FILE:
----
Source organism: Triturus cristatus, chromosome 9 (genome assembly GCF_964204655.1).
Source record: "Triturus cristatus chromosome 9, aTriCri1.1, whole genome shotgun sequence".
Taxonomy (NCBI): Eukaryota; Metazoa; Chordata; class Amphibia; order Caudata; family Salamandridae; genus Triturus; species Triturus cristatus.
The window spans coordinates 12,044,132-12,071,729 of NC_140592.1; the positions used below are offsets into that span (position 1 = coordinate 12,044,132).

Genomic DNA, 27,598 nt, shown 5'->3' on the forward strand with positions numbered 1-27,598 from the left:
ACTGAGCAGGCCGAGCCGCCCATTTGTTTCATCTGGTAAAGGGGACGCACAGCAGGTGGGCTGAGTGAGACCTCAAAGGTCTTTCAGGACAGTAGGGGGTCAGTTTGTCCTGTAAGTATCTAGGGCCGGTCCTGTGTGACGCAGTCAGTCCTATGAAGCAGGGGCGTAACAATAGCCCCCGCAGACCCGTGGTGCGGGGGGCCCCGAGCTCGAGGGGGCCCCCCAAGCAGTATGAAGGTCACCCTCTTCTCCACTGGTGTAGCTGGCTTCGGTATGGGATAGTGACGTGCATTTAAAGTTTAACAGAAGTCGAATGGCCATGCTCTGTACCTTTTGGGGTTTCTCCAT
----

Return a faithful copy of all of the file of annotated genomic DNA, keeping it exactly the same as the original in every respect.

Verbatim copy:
Source organism: Triturus cristatus, chromosome 9 (genome assembly GCF_964204655.1).
Source record: "Triturus cristatus chromosome 9, aTriCri1.1, whole genome shotgun sequence".
Taxonomy (NCBI): Eukaryota; Metazoa; Chordata; class Amphibia; order Caudata; family Salamandridae; genus Triturus; species Triturus cristatus.
The window spans coordinates 12,044,132-12,071,729 of NC_140592.1; the positions used below are offsets into that span (position 1 = coordinate 12,044,132).

Genomic DNA, 27,598 nt, shown 5'->3' on the forward strand with positions numbered 1-27,598 from the left:
ACTGAGCAGGCCGAGCCGCCCATTTGTTTCATCTGGTAAAGGGGACGCACAGCAGGTGGGCTGAGTGAGACCTCAAAGGTCTTTCAGGACAGTAGGGGGTCAGTTTGTCCTGTAAGTATCTAGGGCCGGTCCTGTGTGACGCAGTCAGTCCTATGAAGCAGGGGCGTAACAATAGCCCCCGCAGACCCGTGGTGCGGGGGGCCCCGAGCTCGAGGGGGCCCCCCAAGCAGTATGAAGGTCACCCTCTTCTCCACTGGTGTAGCTGGCTTCGGTATGGGATAGTGACGTGCATTTAAAGTTTAACAGAAGTCGAATGGCCATGCTCTGTACCTTTTGGGGTTTCTCCAT